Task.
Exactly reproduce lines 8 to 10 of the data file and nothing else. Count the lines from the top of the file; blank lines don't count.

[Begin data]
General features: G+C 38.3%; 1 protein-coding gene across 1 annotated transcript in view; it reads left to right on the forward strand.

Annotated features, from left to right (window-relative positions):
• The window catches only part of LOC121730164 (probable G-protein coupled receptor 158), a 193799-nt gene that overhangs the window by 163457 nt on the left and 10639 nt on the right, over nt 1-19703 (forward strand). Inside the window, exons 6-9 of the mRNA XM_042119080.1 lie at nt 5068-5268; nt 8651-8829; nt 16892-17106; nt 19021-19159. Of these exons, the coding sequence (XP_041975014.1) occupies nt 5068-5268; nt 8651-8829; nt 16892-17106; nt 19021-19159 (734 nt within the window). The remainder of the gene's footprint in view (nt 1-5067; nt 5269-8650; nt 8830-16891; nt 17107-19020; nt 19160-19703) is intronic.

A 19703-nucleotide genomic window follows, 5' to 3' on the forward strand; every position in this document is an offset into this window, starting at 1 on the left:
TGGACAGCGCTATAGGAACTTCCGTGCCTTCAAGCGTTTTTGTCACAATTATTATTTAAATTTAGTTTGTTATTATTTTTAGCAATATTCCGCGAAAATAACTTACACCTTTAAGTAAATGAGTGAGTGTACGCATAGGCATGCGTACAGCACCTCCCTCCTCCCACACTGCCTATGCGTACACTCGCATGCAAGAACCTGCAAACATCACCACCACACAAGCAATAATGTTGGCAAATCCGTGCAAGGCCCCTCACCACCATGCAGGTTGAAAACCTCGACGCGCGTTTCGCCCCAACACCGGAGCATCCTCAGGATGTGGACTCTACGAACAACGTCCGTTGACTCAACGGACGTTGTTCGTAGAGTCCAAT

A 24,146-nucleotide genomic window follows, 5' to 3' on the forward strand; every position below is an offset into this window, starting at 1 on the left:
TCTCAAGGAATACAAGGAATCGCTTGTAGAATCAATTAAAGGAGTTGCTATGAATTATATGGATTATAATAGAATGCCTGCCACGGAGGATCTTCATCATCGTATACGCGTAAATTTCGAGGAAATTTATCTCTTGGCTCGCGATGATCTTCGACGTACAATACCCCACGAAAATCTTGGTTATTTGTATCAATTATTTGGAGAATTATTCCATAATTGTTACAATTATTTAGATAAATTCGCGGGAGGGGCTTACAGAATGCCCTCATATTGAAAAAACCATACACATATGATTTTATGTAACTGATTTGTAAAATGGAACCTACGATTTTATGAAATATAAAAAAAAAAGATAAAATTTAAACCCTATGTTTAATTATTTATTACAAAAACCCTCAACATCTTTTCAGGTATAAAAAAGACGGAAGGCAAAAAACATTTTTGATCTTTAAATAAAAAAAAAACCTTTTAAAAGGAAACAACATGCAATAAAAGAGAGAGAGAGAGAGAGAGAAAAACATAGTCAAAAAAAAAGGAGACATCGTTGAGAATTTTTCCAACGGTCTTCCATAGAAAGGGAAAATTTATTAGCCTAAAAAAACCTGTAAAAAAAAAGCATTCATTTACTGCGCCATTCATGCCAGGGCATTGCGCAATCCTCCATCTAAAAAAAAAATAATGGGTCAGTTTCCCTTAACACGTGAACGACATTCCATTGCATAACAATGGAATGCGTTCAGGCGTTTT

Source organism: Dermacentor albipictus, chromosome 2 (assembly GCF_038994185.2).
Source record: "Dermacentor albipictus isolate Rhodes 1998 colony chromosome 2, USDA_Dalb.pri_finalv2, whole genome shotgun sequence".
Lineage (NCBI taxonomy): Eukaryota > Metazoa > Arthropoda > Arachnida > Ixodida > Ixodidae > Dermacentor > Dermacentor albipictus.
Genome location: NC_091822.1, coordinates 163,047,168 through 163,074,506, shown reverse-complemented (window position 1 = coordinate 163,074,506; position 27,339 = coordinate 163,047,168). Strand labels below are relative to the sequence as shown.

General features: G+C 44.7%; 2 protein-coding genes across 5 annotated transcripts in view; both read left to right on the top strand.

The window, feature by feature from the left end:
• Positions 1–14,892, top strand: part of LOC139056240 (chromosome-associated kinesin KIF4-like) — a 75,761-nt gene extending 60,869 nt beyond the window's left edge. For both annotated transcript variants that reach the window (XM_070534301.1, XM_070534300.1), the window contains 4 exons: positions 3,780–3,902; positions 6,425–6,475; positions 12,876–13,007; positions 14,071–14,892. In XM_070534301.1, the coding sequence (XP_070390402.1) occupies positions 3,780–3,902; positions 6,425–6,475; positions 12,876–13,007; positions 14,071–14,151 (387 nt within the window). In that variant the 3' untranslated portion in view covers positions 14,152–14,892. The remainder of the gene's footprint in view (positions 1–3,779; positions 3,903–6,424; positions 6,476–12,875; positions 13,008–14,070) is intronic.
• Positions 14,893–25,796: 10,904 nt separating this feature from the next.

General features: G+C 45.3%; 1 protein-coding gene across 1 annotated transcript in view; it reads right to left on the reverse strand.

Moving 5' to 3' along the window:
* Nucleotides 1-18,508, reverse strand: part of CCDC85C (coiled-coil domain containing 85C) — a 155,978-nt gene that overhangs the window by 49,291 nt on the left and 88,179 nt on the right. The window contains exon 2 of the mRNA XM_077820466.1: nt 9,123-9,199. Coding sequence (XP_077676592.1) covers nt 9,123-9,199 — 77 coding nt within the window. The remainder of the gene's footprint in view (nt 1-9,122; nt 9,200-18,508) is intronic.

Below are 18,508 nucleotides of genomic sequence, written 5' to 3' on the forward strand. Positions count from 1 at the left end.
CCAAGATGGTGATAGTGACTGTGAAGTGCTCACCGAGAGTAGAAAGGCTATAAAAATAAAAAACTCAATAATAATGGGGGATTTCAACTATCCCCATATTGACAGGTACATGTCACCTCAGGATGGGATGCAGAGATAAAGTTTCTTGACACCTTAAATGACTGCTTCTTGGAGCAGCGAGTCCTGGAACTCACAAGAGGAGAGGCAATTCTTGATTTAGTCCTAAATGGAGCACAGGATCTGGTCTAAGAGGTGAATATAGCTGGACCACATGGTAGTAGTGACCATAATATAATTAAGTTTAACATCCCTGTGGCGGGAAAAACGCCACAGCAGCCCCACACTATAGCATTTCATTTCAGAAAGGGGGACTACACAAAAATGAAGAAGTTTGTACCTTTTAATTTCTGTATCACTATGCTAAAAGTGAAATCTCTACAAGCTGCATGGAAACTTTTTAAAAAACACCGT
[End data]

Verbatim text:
Source organism: Dermacentor albipictus, chromosome 2 (assembly GCF_038994185.2).
Source record: "Dermacentor albipictus isolate Rhodes 1998 colony chromosome 2, USDA_Dalb.pri_finalv2, whole genome shotgun sequence".
Lineage (NCBI taxonomy): Eukaryota > Metazoa > Arthropoda > Arachnida > Ixodida > Ixodidae > Dermacentor > Dermacentor albipictus.